495. Memorandum From the President’s Special Assistant (Rostow) to President Johnson1


  • Robert Anderson’s Report from Cairo (Text attached)2

Bob Anderson saw Kaissouni (Nasser’s top economics minister), Mohieddin (most frequently mentioned now as Nasser’s likely successor) and Nasser himself. He has another meeting with Nasser on Thursday.3 These main points emerge: [Page 963]

  • —They believe the US is entirely aligned with Israel. They cite our close coordination with Israel in the UN and our resumption of military shipments as evidence. They believe Israel will do whatever we say. They admit charges of our involvement in the June war were mistaken.
  • —They want a political peace but the terms have to be acceptable to the Arab people, not just to the leaders. The alternative is long and continuous warfare.
  • —No Arab leader would survive direct negotiations with Israel. No Arab government would settle until all agree.
  • —They would prefer the great powers to impose a settlement.
  • —They could accept only these terms: (1) the restoration of all territory that had been taken by the Israelis, (2) the settlement of the refugee question, and (3) the auspices of some international body which would obviate the necessity of direct negotiations between the Israelis and the Arabs. A single mediator at the table would not be adequate cover. Nasser could not allow Israeli annexation of the Gaza Strip. He would allow an Israeli flag vessel through the Canal if the refugee problem were settled, although he couldn’t guarantee that some radical wouldn’t shoot at it. He thought demilitarization of some territory possible.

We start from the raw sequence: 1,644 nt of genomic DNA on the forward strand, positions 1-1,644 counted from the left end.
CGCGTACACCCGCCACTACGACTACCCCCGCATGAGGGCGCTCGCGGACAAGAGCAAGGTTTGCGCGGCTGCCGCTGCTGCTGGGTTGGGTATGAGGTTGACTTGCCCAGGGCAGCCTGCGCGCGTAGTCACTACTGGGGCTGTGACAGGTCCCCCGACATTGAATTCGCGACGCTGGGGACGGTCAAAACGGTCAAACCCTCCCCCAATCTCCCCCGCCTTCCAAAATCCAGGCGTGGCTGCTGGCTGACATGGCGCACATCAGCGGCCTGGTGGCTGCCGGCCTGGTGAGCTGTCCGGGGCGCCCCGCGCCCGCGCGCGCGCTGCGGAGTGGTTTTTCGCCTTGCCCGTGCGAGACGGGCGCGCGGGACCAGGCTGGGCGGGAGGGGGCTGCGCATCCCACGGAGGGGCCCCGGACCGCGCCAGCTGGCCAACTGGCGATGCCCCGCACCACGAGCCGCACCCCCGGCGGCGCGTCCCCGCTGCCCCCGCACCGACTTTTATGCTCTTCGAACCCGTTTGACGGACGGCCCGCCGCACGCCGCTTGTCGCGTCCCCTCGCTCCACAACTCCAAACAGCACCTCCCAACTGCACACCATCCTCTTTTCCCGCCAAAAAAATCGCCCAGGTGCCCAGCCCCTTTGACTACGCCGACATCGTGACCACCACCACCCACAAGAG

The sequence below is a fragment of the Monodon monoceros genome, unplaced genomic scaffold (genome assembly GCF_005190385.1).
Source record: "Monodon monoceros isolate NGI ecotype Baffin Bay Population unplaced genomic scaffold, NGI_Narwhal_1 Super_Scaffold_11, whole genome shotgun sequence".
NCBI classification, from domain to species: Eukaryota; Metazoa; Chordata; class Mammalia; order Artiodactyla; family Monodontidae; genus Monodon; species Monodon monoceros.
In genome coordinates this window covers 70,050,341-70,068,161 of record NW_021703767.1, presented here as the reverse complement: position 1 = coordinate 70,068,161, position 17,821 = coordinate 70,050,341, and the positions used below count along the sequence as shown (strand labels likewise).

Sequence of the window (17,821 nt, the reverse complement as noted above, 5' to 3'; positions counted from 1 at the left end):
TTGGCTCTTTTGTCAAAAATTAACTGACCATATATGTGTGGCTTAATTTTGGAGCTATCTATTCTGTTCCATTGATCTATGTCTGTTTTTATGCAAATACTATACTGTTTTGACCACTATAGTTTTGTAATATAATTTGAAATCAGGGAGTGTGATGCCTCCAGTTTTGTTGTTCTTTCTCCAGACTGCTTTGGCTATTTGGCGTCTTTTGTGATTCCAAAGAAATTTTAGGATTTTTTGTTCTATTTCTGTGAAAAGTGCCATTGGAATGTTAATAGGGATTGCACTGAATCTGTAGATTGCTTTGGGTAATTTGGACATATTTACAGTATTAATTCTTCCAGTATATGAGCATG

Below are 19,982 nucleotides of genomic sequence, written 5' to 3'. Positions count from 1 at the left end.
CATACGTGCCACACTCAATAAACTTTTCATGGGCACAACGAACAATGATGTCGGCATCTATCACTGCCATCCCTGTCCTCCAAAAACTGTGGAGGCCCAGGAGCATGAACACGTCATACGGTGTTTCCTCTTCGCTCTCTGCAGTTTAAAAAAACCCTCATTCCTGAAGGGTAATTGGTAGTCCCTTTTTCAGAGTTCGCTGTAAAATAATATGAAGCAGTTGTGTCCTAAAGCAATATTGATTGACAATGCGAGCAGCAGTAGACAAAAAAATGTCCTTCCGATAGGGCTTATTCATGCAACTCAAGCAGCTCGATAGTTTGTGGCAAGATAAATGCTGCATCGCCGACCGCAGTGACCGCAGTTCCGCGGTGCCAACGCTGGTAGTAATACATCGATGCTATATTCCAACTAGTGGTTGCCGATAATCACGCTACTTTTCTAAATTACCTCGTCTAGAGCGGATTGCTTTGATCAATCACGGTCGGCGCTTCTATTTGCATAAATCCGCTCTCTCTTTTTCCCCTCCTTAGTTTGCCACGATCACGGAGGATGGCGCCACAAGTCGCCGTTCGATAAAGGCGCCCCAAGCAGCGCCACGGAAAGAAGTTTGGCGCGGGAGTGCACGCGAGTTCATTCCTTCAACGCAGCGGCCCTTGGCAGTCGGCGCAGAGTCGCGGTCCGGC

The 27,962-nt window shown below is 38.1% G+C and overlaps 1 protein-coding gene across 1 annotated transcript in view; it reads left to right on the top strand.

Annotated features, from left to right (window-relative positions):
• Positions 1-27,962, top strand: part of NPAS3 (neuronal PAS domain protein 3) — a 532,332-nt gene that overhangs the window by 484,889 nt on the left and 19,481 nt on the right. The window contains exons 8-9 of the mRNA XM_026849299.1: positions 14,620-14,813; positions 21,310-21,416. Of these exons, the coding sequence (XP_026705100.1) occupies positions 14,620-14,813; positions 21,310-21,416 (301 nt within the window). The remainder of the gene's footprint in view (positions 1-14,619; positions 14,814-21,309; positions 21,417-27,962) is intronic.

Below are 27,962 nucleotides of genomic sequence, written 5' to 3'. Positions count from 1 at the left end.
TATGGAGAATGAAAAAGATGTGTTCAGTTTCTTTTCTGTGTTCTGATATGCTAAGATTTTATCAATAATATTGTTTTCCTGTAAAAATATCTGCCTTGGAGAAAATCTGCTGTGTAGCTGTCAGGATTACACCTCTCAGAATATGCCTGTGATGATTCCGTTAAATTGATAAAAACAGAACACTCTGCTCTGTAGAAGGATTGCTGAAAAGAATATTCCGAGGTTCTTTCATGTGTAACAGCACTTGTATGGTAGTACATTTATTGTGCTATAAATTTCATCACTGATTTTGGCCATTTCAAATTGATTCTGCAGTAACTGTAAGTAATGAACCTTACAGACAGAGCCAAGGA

• —They think it important to restore diplomatic relations with us “as soon as things are a little better.” They were “prepared to go more than halfway.”

In conclusion, Bob judges that Nasser is still master of the political situation and that there is little committee rule. Nasser appears in good health.

  1. Source: Johnson Library, National Security File, Country File, Middle East Crisis, Sandstorm/Whirlwind. Secret. A handwritten “L” on the memorandum indicates the President saw it.
  2. Telegram [text not declassified] to the White House, October 31, attached but not printed, transmitted the text of a message from Anderson. (National Archives and Records Administration, RG 59, Central Files 1967–69, POL UAR-US)
  3. November 2.